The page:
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the OTHER paper
Box 11376
Eugene, OR 97440
April, 1996

Corporate colonization of our minds

by Wanda Ballentine

"American society is disproportionately shaped by the outlooks, interests and aims of the business community, especially that of 'big business.' The sheer power of corporate capital is extraordinary. This power makes it difficult even to imagine what a free and democratic society would look like if there were public accountability mechanisms that alleviated the vast disparities in resources, wealth and income, owing in part to the vast influence of big business on the U.S. government and its legal institutions."

-- Cornell West, "The Role of Law in Progressive Politics," in
The Politics of Law 468, 468-469 (David Kairys ed. 1990).

This corporate power has emasculated American liberalism, claims Ward Morehouse, co-founder of the Program on Corporations, Law and Democracy (POCLAD). It has transformed America into a profoundly conservative culture which worships at the altar of "economic growth." Anyone questioning this sacred cow, which is -- by any definition -- unsustainable, is marginalized.

Partner Richard Grossman asserts that our language, and thus our way of thinking, has been "corporatized" by corporate hirelings trained to use language as "a manipulative, diversionary, coercive, and distortive mechanism." We act like the colonized people described by anthropologists, he said: "It's the best we can get; don't rock the boat; this is the way it's always been." This has created what Morehouse calls the "TINA" phenomenon -- the belief that "There Is No Alternative." It is this idea, the internal co-option by the corporate vision, that is the greatest obstacle to confronting corporate power, not the power itself. The challenge is to examine our relationship with corporations, to determine how we have been affected, and to free ourselves. What would it be like to be a free, self-governing people? What do we really want in a society?

Grossman suggests we start by expunging the following phrases from our vocabularies:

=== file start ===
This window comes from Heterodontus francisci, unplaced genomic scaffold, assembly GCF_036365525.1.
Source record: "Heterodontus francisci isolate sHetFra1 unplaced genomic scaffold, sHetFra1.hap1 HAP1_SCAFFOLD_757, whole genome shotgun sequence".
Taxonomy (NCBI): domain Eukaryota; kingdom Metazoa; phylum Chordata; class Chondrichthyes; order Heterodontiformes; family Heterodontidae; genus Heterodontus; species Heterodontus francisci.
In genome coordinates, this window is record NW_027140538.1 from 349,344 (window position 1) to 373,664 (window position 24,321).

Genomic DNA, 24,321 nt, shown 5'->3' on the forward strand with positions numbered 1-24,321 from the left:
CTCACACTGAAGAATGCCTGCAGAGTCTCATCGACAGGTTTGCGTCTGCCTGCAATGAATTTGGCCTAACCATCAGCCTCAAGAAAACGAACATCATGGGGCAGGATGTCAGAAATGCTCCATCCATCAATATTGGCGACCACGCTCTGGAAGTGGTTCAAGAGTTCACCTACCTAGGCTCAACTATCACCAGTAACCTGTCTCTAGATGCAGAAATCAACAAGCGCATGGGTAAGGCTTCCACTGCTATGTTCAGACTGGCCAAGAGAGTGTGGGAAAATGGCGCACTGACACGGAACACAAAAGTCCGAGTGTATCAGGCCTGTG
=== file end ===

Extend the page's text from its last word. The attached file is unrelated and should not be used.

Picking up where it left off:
Self-governance/Corporate anthropologist, Jane Ann Morris, also with POCLAD, provided an overview of what self-governance entails and how this area has been colonized by corporations.

"The real learning," she said, "occurred after the book was written." She had chronicled what she thought was a unique event -- they had organized, followed the rules, done the research, testified (in three-minute testimonies on small points). Right clearly appeared to be on their side - and they lost. Instead, she found her story duplicated many times in many places across the country. The purpose of regulatory agencies is to determine how to grant a permit to build or mine or cut, not how to prevent it. The battles of Warner Creek, the Umpqua and Hyundai stand in testimony.

Corporate spokespeople speak out of both sides of their mouths regarding regulatory protections -- on the one hand, they assure us the laws are "more than sufficient" to protect workers, consumers and the environment; on the other, they rail at the restrictions and work constantly to undermine them. Morehouse reported that when a huge Formosa Plastics Corporation PVC facility was dumping highly toxic wastes into the Gulf of Mexico, and he contacted the EPA to demand action, officials admitted they knew what was happening, but informed him that "enforcement is discretionary."

From the OTHER paper, April, 1996, pg. 7, POB 11376, Eugene, OR 97440.
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